John Banks made every effort to keep "politically sensitive" donations to his failed 2010 Auckland mayoralty bid secret, the Crown says, but Banks' lawyer argues the politician had nothing to gain from that and is a victim of Kim Dotcom-orchestrated lies.

Both sides made their closing statements today in Banks' trial on a charge of knowingly filing a false electoral return for the mayoral campaign.

In the High Court at Auckland, Justice Edwin Wylie, who heard the case with no jury, reserved his decision until next Thursday.

The allegations relate to two $25,000 donations from Megastuff on behalf of Mr Dotcom and a $15,000 donation from SkyCity which Banks is accused of knowing about but recording as anonymous.


Crown prosecutor Paul Dacre, QC, said Banks took an active role in seeking to obscure the source of or his knowledge of donations that were "arguably the most politically sensitive".

Banks, now the Act Party's sole MP, told police he signed the electoral return, which was prepared by campaign treasurer Lane Hutchison, after asking Mr Hutchison if everything in there was correct.

Mr Dacre said Banks "sought to insulate himself" from knowledge of the donations by seeking Mr Hutchison's assurances and not checking the donations section of the return himself.

To get around the fact he knew where the SkyCity cheque came from, Banks passed it to another campaign staffer to give to Mr Hutchison, Mr Dacre said.

In June 2010, Banks visited Mr Dotcom's Coatesville mansion. There, Mr Dotcom said he offered to donate $50,000 to Banks' campaign but Banks asked for the money to be split so it could be recorded anonymously.

Banks later confirmed he received the money, Mr and Mrs Dotcom told the court

Here Banks engineered a situation where Mr Hutchison had no information about the source of the donation, Mr Dacre said.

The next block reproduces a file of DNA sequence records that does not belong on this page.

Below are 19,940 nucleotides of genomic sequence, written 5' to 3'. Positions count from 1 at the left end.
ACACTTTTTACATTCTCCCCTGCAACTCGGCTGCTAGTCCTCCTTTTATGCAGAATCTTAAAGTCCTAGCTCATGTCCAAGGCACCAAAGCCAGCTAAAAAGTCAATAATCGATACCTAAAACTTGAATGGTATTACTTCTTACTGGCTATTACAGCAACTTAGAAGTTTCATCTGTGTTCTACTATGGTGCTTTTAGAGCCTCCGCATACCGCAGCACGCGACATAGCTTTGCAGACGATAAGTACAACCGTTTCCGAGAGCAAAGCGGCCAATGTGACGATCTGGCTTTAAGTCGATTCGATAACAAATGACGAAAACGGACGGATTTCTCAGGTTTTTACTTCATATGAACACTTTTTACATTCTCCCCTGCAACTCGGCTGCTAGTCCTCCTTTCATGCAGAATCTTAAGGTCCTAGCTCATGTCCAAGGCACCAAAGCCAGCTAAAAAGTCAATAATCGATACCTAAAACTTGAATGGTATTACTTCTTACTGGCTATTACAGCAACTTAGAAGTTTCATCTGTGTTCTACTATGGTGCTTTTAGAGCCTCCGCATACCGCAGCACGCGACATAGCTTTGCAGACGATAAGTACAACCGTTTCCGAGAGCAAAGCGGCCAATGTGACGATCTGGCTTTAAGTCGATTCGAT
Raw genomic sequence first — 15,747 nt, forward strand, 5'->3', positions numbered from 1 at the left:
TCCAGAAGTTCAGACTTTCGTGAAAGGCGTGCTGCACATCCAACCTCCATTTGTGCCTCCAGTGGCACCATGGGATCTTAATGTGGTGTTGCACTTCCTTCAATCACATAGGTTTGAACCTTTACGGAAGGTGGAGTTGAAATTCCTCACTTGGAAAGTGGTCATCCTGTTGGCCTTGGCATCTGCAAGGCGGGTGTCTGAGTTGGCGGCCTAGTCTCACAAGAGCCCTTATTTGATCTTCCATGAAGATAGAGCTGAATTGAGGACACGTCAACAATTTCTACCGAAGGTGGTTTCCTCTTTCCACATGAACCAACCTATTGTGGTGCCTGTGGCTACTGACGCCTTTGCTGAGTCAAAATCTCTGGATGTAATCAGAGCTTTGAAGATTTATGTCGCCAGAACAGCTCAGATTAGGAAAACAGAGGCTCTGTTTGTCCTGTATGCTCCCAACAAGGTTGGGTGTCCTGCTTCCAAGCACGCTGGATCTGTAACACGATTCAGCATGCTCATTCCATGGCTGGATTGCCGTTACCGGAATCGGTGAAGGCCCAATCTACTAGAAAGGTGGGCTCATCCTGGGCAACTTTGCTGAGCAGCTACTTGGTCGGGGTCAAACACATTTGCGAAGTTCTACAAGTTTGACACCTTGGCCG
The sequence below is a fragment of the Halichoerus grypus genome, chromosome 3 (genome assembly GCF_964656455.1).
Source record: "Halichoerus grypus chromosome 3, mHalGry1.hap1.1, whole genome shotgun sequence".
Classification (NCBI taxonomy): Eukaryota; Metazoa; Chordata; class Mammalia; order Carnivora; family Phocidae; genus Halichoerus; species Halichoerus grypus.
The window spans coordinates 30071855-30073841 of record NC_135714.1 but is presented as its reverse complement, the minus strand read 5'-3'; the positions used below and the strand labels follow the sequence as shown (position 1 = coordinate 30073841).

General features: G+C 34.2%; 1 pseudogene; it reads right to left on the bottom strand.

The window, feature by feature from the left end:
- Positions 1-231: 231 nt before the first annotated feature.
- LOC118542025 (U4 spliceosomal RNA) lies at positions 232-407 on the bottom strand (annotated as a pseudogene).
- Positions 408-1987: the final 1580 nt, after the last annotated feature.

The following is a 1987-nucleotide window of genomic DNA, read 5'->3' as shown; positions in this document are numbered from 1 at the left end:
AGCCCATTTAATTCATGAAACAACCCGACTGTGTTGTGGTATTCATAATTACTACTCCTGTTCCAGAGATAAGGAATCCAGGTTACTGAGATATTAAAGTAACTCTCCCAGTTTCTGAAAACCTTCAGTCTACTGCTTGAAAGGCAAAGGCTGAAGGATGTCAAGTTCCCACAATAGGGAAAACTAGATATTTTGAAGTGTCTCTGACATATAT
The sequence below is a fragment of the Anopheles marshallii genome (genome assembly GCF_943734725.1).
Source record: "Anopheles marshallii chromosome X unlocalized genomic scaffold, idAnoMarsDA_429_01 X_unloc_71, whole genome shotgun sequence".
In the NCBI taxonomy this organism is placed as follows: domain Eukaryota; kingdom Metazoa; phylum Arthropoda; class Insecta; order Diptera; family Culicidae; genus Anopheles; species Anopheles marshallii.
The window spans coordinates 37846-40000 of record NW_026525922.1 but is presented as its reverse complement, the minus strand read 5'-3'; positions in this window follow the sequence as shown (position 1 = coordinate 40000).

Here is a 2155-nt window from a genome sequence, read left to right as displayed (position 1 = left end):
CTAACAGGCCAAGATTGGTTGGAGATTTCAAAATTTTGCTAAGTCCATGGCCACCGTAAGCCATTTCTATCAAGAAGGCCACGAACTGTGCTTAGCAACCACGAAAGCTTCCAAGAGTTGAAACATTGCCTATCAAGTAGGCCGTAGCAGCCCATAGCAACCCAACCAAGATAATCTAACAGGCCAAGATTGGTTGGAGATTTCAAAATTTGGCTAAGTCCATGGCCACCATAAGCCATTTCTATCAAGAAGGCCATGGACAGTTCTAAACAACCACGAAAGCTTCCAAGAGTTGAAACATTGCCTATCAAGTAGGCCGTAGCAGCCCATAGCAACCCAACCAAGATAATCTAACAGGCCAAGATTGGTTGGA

And then, in "compelling evidence" he knew of the payments, Banks told Mr Dotcom's lawyer Greg Towers in 2012 he couldn't help the internet mogul after his high-profile arrest on suspicion of copyright infringement incase the mayoralty donations became public knowledge.


Mr Dacre dismissed as "conspiracy theories" suggestions Mr Dotcom, his estranged wife Mona Dotcom and other former Dotcom employees.

But defence lawyer David Jones, QC, said Mr Dotcom, who had criminal convictions for hacking and insider trading, had every reason to orchestrate lies as he looked to bring down a National-led government he hated and of which Banks was an important part.

"That in my submission is a compelling motivation for this man to fabricate evidence and manipulate those who he can to go along with what he had devised."

Mr Jones pointed out inconsistencies in prosecution evidence ? Mrs Dotcom said she was present when donations were discussed, Mr Dotcom said she was not.

Now the pair were separated, Mr Dotcom couldn't rely on her to support him so took her out of the picture, Mr Jones said.

But Mrs Dotcom went along with the earlier agreed version of events and that "proves the lie".

And former Dotcom accountant Grant McKavanagh originally said he travelled down to Queenstown and posted the cheques there, when they were actually deposited into Banks' account at a North Shore Westpac.

When that was pointed out Mr McKavanagh couldn't explain his "fairytale" evidence, Mr Jones said.

SkyCity boss Nigel Morrison has said he had a short meeting with Banks in May 2010 where he handed him a $15,000 cheque in an envelope.

Mr Jones said it was accepted that Banks knew the envelope likely contained a donation, but there was no evidence he was aware of the amount. There was "nothing sinister" in Banks handing the cheque to another worker to give to Mr Hutchison.

The Dotcom donations, meanwhile, were made in such a way they were correctly recorded as anonymous.

The Crown had failed to put forward a motivation for Banks to falsely declare donations and Mr Dotcom wasn't even on the public radar in 2010.

Mr Jones said Banks' campaign was financially transparent.

His team had chosen not to use a secret trust to channel payments, as was allowed, and on one occasion when Banks was handed a cheque, he banked it and informed Mr Hutchison of the situation.

Banks called a number of character witnesses and they were unanimous in backing his honesty and integrity, Mr Jones said.

"The defence, in a nut shell, is Mr Banks has acted properly and appropriately throughout."

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